These films are almost entirely focused on the intellect. Listening to what is being said is sometimes amazing to even hear. I found some of the information on Washington to be particularly interesting because he was able to make so many mistakes and errors that impacted a lot of people yet still continue and become a prominent figure in American society. I believe that this is largely due to the fact that he became a man that was able to learn from his mistakes and grow from the experience. However I understand why the Indians call him “destroyer of towns.” It is better than a variety of the names I could have thought up if I was alive to witness how the Indians sacrificed their own people to try and help him and his soldiers, especially during the winter he and his troops spent at Valley Forge. One fact that I found particularly interesting is that the Oneida’s, the one nation that helped Washington and his men the most was treated the worst after the war.

Their entire nation, which had previously lived on 160 acres, was now forced to live on 32 acres, a drastic decrease in land. In Liberty Part I and II it is very clear that the intellect is being focused on because of the vast array of facts being put in front of you. These films gave a very good introduction into those events that led up to the Revolution as well as how the colonists and English had changes of opinion regarding their feelings about the other. These films explain how the colonists really never had any sense of nationalism until the first shots of revolt are fired. The film does explain how the attitudes began to change and how some of the things the English did actually contributed to the Americans ability to separate from their parent country.

The colonies were whiny children of an uncaring parent. Africans in the Americas and The Revolution and the Iroquois Confederacy were probably the only films that focused towards the emotions. These two films I believe touch more on what happens personally to the Africans and to the Indians and gets more involved into how it effects them personally. The Revolution and the Iroquois Confederacy explains how the Revolution encouraging the Iroquois people to fight on both sides resulted in brother fighting brother. The Iroquois people had begun to fight their own civil war without a cause to try and help their neighbors.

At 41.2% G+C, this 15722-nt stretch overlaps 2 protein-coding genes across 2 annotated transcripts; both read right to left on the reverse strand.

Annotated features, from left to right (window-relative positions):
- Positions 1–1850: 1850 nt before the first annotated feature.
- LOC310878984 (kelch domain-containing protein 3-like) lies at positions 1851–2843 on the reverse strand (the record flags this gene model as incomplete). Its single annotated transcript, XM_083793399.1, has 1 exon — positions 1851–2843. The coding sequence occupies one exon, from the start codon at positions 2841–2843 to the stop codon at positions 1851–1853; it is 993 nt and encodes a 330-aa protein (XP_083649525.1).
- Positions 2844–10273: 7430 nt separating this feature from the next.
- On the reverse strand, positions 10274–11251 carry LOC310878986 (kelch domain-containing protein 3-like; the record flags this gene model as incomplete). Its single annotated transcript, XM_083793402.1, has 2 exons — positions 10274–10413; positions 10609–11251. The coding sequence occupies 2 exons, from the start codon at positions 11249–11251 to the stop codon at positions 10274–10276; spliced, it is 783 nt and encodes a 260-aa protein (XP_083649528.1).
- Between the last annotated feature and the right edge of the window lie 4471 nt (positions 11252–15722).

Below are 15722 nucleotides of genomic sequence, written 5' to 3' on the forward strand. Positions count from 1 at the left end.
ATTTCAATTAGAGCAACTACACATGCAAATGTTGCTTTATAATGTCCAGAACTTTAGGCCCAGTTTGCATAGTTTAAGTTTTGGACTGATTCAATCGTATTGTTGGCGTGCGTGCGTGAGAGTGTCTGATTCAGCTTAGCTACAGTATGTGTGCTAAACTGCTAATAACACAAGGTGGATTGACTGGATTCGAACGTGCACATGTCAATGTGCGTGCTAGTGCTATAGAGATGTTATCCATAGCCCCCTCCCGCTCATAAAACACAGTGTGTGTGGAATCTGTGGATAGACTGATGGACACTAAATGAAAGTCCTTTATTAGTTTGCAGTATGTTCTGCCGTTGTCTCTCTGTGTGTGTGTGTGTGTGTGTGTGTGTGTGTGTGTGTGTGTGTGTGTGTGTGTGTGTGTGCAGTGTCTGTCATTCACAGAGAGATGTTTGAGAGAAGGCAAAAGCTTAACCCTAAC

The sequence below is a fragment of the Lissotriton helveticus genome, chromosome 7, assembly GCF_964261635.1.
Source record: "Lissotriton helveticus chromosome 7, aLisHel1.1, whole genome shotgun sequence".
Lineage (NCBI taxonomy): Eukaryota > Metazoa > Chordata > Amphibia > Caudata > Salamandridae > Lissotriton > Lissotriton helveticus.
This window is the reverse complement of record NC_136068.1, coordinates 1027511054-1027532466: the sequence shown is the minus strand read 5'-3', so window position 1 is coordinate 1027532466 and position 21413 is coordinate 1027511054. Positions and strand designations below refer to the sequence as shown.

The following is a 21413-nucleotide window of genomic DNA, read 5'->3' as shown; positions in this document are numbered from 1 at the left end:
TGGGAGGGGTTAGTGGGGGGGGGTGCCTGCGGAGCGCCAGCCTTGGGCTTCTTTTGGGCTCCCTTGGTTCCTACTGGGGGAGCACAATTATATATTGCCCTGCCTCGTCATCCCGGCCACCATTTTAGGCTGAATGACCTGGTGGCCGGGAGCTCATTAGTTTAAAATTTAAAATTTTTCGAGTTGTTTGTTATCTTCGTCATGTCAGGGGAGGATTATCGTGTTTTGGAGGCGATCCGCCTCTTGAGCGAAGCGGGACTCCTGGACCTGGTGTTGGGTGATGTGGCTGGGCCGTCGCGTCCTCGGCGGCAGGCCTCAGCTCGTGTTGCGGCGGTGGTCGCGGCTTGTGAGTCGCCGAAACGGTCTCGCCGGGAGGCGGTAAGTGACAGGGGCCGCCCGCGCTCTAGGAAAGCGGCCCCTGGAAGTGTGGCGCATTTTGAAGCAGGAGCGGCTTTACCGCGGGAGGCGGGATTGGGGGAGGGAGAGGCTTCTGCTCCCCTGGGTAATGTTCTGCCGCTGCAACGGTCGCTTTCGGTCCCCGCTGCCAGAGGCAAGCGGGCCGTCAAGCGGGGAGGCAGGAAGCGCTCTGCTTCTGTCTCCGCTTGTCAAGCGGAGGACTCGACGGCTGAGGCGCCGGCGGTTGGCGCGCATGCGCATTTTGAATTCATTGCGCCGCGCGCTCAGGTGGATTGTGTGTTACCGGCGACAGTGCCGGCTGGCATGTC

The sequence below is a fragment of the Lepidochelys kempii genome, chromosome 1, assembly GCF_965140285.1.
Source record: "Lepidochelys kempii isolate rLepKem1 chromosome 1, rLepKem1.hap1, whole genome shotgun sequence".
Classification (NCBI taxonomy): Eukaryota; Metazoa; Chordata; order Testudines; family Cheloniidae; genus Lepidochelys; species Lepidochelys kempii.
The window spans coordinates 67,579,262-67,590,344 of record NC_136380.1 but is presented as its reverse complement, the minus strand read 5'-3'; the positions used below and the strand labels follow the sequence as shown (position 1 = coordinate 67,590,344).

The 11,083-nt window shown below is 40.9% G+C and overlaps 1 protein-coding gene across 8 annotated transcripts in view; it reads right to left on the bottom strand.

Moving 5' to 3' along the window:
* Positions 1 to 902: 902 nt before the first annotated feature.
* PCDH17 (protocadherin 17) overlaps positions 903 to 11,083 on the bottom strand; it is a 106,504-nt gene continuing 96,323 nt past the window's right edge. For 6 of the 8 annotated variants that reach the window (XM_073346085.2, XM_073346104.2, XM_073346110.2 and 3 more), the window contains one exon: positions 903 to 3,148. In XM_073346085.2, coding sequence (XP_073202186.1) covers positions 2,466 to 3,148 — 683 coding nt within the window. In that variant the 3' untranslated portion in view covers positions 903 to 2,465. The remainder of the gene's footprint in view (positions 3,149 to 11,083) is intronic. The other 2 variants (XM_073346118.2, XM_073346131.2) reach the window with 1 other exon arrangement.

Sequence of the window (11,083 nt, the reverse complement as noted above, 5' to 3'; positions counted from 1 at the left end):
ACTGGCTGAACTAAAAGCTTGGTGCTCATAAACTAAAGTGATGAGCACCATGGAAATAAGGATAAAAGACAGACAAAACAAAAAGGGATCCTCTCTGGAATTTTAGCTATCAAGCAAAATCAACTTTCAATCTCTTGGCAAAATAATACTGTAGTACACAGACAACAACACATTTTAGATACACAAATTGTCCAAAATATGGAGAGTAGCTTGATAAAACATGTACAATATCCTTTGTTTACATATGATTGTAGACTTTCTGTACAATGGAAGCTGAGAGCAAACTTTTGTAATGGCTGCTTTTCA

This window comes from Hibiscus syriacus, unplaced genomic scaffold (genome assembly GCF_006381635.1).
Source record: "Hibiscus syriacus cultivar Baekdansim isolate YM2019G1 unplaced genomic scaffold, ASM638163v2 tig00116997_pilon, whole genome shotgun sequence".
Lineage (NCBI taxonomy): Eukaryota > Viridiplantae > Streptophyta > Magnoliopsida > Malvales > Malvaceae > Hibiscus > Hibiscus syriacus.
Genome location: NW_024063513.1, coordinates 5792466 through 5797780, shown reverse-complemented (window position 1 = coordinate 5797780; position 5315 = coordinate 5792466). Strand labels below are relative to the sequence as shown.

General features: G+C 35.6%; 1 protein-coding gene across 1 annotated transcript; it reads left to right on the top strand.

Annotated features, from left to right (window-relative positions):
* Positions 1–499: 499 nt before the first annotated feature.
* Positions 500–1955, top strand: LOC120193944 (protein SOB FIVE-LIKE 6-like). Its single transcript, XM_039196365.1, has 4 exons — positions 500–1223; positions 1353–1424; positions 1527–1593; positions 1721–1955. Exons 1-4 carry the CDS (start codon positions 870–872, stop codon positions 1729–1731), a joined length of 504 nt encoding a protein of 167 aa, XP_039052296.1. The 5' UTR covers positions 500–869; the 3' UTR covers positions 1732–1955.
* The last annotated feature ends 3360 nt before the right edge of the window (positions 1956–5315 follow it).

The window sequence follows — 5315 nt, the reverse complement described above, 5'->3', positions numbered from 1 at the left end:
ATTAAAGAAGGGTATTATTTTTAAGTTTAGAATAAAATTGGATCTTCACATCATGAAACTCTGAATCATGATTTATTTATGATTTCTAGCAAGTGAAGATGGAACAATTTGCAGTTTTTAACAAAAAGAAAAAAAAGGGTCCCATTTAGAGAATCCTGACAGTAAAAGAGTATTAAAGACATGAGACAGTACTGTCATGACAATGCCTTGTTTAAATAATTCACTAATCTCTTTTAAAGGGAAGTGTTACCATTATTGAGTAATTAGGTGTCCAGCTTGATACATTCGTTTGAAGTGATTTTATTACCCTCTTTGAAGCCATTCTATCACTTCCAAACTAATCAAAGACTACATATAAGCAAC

What really grabs your emotions however is the fact that nothing was ever done to help the Indians, especially those that fought on the side of the Americans. Instead of being thanked, they are ignored and exploited by those they had helped. It seems to be that there is even less of a possibility of the American Indians being able to coexist with the white man than there is of the colonists becoming English gentlemen. In the Africans in the Americas film your emotions are touched by the history being told as a personal account of one mans life and the ordeals he must overcome to succeed in his goals due to the situation with which he was dealt. In between accounts of what is going on in his particular life the film maker keeps the viewer informed of what is going on in the rest of the world in relation to what is happening in this case Venture’s life.

Washington; the Man Who not Be King and Jefferson; A View from the Mountain were films that focused on the intellect, although I felt that the Jefferson film reached a bit more towards the emotions than the Washington film. These two films gave a lot of information about how Washington and Jefferson’s individual lives fitted into the war and how their views and opinions were changed by it. Jefferson’s views contained a conflicting bias. He had grown up in a family that supported the slave business as a means of survival. He had felt trapped by it, but while living he could not find a way to free his slaves without selling them or ruining his business. As far as I am concerned, I do not really have any personal biases or opinions on this subject because I really don’t have a whole lot of English, French, American Indian or even African American ancestors, if I do it is so small and so far back that it has not effected the family views that were passed down to me.

I understand that if the French had won the French and Indian War I may have been speaking French now. I understand that if the English had won the Revolutionary War I may have been living in a society that bows to a king. I also understand that if at …